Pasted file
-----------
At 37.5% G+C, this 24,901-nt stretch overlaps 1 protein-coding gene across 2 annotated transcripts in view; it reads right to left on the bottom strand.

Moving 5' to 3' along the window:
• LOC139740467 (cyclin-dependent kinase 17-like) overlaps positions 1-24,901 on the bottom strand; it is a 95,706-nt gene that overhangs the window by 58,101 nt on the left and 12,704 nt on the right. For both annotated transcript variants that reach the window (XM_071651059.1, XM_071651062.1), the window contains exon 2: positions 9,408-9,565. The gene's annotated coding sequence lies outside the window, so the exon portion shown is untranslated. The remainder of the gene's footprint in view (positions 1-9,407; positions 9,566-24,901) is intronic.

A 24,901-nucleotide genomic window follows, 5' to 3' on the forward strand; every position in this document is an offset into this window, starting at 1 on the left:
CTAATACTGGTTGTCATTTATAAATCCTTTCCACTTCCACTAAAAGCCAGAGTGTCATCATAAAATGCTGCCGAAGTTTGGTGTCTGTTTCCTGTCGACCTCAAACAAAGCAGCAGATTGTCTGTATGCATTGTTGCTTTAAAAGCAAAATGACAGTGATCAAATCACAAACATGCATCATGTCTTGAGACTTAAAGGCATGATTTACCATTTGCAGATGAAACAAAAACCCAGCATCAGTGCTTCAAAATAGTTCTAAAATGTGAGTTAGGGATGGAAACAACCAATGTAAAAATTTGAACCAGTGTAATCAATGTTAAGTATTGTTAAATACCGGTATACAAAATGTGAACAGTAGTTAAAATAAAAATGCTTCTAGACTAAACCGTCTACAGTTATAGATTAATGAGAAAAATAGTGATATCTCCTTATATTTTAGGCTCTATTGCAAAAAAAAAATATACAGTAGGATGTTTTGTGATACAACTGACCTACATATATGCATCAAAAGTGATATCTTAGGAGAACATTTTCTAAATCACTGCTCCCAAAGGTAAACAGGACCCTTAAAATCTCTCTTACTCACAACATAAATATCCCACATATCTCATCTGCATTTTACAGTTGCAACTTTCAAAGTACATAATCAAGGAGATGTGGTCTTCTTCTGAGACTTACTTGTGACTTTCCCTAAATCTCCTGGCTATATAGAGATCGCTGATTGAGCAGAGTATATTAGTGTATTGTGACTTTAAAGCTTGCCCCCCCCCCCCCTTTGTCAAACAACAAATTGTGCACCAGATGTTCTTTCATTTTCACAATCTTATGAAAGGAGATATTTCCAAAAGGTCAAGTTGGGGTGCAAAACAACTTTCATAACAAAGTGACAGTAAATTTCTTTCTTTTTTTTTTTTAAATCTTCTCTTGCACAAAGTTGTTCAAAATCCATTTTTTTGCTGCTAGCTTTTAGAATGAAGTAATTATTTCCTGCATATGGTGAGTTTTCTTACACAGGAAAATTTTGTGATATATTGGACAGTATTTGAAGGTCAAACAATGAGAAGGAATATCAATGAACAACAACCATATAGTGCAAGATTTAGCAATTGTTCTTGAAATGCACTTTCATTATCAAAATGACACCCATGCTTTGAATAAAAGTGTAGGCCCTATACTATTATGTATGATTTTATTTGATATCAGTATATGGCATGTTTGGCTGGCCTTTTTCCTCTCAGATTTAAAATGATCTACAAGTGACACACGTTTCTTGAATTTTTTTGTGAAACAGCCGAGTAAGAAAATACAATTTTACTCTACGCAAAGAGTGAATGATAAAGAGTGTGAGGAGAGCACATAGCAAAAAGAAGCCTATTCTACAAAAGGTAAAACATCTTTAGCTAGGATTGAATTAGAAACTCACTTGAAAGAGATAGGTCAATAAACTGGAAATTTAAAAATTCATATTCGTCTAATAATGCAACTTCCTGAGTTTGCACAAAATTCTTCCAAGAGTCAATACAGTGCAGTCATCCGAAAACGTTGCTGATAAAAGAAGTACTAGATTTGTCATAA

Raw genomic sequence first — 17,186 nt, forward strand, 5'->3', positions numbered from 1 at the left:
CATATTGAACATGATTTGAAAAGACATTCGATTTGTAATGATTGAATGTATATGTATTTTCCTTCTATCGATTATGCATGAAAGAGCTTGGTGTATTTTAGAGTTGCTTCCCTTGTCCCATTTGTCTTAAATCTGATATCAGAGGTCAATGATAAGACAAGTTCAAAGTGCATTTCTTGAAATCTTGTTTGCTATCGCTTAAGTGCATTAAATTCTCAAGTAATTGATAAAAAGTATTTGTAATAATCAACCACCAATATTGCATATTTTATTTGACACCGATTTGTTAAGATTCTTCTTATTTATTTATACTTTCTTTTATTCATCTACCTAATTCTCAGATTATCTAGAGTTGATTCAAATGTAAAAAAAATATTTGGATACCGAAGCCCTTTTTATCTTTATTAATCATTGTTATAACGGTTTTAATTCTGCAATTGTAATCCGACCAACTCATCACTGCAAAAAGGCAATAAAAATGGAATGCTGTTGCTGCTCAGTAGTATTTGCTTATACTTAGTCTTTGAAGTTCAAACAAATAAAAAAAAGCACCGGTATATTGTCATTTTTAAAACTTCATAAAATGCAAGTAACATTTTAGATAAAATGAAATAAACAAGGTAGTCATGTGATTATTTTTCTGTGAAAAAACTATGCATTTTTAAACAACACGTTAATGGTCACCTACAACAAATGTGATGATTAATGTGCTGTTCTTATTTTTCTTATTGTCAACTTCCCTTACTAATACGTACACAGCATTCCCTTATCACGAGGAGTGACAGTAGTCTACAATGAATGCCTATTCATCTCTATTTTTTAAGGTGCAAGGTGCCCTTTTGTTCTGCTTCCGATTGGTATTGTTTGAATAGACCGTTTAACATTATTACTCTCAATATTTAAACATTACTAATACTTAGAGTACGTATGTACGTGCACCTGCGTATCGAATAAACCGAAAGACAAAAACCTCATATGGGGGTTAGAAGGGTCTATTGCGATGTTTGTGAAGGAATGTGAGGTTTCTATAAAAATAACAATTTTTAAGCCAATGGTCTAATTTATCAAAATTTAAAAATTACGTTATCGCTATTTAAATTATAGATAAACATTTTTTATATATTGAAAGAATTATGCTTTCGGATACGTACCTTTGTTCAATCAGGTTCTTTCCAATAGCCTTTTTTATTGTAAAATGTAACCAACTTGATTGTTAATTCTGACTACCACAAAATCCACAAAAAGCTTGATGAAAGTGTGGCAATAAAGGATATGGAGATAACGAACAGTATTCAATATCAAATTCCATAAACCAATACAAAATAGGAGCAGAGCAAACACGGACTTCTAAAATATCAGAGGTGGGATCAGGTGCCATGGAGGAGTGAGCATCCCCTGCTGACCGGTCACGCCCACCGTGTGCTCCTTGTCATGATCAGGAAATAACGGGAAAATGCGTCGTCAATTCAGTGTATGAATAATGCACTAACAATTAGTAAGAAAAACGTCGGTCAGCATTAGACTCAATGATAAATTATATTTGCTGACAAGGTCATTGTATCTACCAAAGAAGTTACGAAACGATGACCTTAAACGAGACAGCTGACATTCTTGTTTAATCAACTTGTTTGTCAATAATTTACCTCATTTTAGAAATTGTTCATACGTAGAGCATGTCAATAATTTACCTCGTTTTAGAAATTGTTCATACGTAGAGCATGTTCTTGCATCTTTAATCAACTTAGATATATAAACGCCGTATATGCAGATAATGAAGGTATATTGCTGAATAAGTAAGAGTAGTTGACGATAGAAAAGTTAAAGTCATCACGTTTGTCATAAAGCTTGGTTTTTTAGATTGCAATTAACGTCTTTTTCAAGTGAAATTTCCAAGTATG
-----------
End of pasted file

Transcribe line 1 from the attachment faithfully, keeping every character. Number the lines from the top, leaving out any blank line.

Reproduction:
At 37.5% G+C, this 24,901-nt stretch overlaps 1 protein-coding gene across 2 annotated transcripts in view; it reads right to left on the bottom strand.